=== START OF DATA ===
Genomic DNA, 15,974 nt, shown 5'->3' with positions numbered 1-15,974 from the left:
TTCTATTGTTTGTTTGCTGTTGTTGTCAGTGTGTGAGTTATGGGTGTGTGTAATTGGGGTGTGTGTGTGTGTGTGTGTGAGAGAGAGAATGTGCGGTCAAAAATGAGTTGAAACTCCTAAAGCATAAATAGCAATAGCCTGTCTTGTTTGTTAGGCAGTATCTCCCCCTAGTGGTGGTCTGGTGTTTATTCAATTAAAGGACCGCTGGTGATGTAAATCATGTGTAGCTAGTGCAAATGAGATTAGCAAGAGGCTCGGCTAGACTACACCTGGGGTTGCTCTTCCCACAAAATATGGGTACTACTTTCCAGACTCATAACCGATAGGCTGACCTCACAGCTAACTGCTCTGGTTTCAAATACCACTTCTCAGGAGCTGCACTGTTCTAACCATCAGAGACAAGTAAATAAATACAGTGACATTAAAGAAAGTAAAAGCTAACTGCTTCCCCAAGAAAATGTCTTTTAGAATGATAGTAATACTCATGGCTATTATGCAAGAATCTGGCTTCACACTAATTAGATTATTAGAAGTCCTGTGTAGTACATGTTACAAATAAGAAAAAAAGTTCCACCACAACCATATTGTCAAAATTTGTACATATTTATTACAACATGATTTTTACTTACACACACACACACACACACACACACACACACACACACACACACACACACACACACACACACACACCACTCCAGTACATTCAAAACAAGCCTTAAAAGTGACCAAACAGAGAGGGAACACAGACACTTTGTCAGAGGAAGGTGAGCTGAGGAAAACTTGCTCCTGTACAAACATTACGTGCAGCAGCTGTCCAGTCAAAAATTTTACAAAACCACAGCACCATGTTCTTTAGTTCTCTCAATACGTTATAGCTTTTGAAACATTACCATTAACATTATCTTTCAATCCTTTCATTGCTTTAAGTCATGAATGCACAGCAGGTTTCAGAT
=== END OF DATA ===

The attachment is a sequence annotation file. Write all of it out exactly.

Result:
Genomic DNA, 15,974 nt, shown 5'->3' with positions numbered 1-15,974 from the left:
TTCTATTGTTTGTTTGCTGTTGTTGTCAGTGTGTGAGTTATGGGTGTGTGTAATTGGGGTGTGTGTGTGTGTGTGTGTGAGAGAGAGAATGTGCGGTCAAAAATGAGTTGAAACTCCTAAAGCATAAATAGCAATAGCCTGTCTTGTTTGTTAGGCAGTATCTCCCCCTAGTGGTGGTCTGGTGTTTATTCAATTAAAGGACCGCTGGTGATGTAAATCATGTGTAGCTAGTGCAAATGAGATTAGCAAGAGGCTCGGCTAGACTACACCTGGGGTTGCTCTTCCCACAAAATATGGGTACTACTTTCCAGACTCATAACCGATAGGCTGACCTCACAGCTAACTGCTCTGGTTTCAAATACCACTTCTCAGGAGCTGCACTGTTCTAACCATCAGAGACAAGTAAATAAATACAGTGACATTAAAGAAAGTAAAAGCTAACTGCTTCCCCAAGAAAATGTCTTTTAGAATGATAGTAATACTCATGGCTATTATGCAAGAATCTGGCTTCACACTAATTAGATTATTAGAAGTCCTGTGTAGTACATGTTACAAATAAGAAAAAAAGTTCCACCACAACCATATTGTCAAAATTTGTACATATTTATTACAACATGATTTTTACTTACACACACACACACACACACACACACACACACACACACACACACACACACACACACACACACACACCACTCCAGTACATTCAAAACAAGCCTTAAAAGTGACCAAACAGAGAGGGAACACAGACACTTTGTCAGAGGAAGGTGAGCTGAGGAAAACTTGCTCCTGTACAAACATTACGTGCAGCAGCTGTCCAGTCAAAAATTTTACAAAACCACAGCACCATGTTCTTTAGTTCTCTCAATACGTTATAGCTTTTGAAACATTACCATTAACATTATCTTTCAATCCTTTCATTGCTTTAAGTCATGAATGCACAGCAGGTTTCAGAT